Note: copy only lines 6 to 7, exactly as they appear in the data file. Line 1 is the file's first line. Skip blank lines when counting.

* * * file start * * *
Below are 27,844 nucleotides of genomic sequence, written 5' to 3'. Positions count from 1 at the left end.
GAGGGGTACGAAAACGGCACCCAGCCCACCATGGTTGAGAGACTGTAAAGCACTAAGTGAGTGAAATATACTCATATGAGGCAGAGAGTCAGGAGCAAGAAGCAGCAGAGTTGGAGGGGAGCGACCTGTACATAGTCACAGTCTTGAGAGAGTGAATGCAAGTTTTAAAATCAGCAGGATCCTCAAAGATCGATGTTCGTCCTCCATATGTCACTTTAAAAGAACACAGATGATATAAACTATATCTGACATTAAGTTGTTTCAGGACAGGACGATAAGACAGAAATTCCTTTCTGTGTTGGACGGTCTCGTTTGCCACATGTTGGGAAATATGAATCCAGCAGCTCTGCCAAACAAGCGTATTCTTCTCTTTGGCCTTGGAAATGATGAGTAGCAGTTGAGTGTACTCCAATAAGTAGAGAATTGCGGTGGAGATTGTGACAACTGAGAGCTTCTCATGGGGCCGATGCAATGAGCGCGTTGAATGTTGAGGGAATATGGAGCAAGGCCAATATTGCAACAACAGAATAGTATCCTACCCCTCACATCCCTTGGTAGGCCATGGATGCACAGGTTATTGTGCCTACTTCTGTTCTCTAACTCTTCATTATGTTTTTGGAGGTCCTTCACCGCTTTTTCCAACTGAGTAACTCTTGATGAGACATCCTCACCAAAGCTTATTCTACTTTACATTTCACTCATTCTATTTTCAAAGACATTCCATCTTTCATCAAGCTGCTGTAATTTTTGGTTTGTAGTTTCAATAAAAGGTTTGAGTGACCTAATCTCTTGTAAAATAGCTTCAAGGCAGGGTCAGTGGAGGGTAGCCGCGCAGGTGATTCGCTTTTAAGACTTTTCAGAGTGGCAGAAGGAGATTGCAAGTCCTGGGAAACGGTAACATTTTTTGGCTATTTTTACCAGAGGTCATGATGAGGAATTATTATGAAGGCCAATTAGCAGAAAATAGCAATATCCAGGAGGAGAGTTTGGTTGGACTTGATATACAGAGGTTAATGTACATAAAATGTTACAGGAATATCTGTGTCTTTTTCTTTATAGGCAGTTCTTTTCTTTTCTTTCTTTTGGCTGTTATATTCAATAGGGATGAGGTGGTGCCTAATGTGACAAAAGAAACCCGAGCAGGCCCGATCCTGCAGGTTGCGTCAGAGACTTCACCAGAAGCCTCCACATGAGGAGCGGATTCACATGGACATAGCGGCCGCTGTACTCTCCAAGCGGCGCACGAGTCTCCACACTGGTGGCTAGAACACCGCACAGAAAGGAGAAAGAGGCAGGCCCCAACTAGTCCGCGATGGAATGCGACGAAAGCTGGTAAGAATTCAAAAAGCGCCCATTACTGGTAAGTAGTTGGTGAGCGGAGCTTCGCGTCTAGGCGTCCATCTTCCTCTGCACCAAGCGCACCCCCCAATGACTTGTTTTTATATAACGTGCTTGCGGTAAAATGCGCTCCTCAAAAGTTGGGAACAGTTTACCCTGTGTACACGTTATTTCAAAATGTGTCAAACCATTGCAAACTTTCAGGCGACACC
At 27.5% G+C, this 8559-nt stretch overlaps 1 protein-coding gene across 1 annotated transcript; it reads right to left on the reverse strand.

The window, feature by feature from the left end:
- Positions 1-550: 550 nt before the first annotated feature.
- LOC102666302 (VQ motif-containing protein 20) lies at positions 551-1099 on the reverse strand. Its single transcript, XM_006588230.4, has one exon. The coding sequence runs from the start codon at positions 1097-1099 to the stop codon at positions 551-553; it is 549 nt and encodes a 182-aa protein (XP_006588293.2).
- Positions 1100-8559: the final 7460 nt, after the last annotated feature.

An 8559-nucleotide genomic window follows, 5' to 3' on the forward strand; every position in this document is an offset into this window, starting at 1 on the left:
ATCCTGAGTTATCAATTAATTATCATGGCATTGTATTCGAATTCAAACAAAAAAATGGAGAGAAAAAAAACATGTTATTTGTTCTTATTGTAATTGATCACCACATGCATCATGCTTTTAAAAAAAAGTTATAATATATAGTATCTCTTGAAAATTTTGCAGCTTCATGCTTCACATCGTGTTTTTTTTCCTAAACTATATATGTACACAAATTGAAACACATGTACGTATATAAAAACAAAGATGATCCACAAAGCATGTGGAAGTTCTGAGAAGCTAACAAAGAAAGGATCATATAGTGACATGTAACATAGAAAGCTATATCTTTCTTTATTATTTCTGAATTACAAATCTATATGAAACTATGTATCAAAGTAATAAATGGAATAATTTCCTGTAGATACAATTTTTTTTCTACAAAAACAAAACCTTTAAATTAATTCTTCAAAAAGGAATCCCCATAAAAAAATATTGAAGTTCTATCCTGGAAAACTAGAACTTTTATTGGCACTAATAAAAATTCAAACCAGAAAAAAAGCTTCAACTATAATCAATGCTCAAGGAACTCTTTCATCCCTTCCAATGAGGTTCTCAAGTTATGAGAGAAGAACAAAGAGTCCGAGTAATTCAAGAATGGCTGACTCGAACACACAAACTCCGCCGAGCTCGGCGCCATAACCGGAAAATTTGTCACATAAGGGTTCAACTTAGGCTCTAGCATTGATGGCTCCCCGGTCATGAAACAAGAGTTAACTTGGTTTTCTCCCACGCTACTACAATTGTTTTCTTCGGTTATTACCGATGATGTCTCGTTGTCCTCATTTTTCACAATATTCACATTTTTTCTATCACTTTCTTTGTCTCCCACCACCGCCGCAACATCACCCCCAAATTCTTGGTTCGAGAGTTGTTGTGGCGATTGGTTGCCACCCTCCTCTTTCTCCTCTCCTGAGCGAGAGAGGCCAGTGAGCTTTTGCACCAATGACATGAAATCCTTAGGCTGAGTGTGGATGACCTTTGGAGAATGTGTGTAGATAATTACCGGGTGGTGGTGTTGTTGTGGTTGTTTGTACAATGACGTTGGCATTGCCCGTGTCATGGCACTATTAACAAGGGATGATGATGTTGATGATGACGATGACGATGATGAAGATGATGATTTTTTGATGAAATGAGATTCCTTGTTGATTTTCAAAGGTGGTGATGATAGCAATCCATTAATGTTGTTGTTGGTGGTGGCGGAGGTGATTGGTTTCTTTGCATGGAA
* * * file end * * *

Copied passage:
- LOC102666302 (VQ motif-containing protein 20) lies at positions 551-1099 on the reverse strand. Its single transcript, XM_006588230.4, has one exon. The coding sequence runs from the start codon at positions 1097-1099 to the stop codon at positions 551-553; it is 549 nt and encodes a 182-aa protein (XP_006588293.2).
- Positions 1100-8559: the final 7460 nt, after the last annotated feature.